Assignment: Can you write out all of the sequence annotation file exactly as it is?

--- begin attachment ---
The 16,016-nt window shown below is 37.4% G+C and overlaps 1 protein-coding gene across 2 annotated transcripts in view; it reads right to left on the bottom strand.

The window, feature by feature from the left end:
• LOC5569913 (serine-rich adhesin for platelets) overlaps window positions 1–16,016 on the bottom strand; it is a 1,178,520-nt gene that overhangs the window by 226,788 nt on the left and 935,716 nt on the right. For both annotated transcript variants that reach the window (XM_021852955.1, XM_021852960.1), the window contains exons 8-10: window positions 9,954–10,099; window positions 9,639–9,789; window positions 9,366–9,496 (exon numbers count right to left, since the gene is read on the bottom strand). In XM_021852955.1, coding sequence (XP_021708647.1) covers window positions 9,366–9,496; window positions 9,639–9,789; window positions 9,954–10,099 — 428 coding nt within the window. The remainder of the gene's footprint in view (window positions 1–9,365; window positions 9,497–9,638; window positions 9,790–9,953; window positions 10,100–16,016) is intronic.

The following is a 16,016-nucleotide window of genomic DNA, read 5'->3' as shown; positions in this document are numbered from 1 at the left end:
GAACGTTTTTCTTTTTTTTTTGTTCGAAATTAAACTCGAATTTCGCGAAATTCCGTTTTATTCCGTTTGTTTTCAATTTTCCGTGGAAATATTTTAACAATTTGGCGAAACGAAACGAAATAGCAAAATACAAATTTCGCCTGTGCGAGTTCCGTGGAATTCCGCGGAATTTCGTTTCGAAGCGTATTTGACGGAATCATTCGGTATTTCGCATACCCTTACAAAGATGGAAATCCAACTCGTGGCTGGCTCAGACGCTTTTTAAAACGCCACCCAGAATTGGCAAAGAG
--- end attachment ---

The 16,016-nt window shown below is 37.4% G+C and overlaps 1 protein-coding gene across 2 annotated transcripts in view; it reads right to left on the bottom strand.

The window, feature by feature from the left end:
• LOC5569913 (serine-rich adhesin for platelets) overlaps window positions 1–16,016 on the bottom strand; it is a 1,178,520-nt gene that overhangs the window by 226,788 nt on the left and 935,716 nt on the right. For both annotated transcript variants that reach the window (XM_021852955.1, XM_021852960.1), the window contains exons 8-10: window positions 9,954–10,099; window positions 9,639–9,789; window positions 9,366–9,496 (exon numbers count right to left, since the gene is read on the bottom strand). In XM_021852955.1, coding sequence (XP_021708647.1) covers window positions 9,366–9,496; window positions 9,639–9,789; window positions 9,954–10,099 — 428 coding nt within the window. The remainder of the gene's footprint in view (window positions 1–9,365; window positions 9,497–9,638; window positions 9,790–9,953; window positions 10,100–16,016) is intronic.

The following is a 16,016-nucleotide window of genomic DNA, read 5'->3' as shown; positions in this document are numbered from 1 at the left end:
GAACGTTTTTCTTTTTTTTTTGTTCGAAATTAAACTCGAATTTCGCGAAATTCCGTTTTATTCCGTTTGTTTTCAATTTTCCGTGGAAATATTTTAACAATTTGGCGAAACGAAACGAAATAGCAAAATACAAATTTCGCCTGTGCGAGTTCCGTGGAATTCCGCGGAATTTCGTTTCGAAGCGTATTTGACGGAATCATTCGGTATTTCGCATACCCTTACAAAGATGGAAATCCAACTCGTGGCTGGCTCAGACGCTTTTTAAAACGCCACCCAGAATTGGCAAAGAG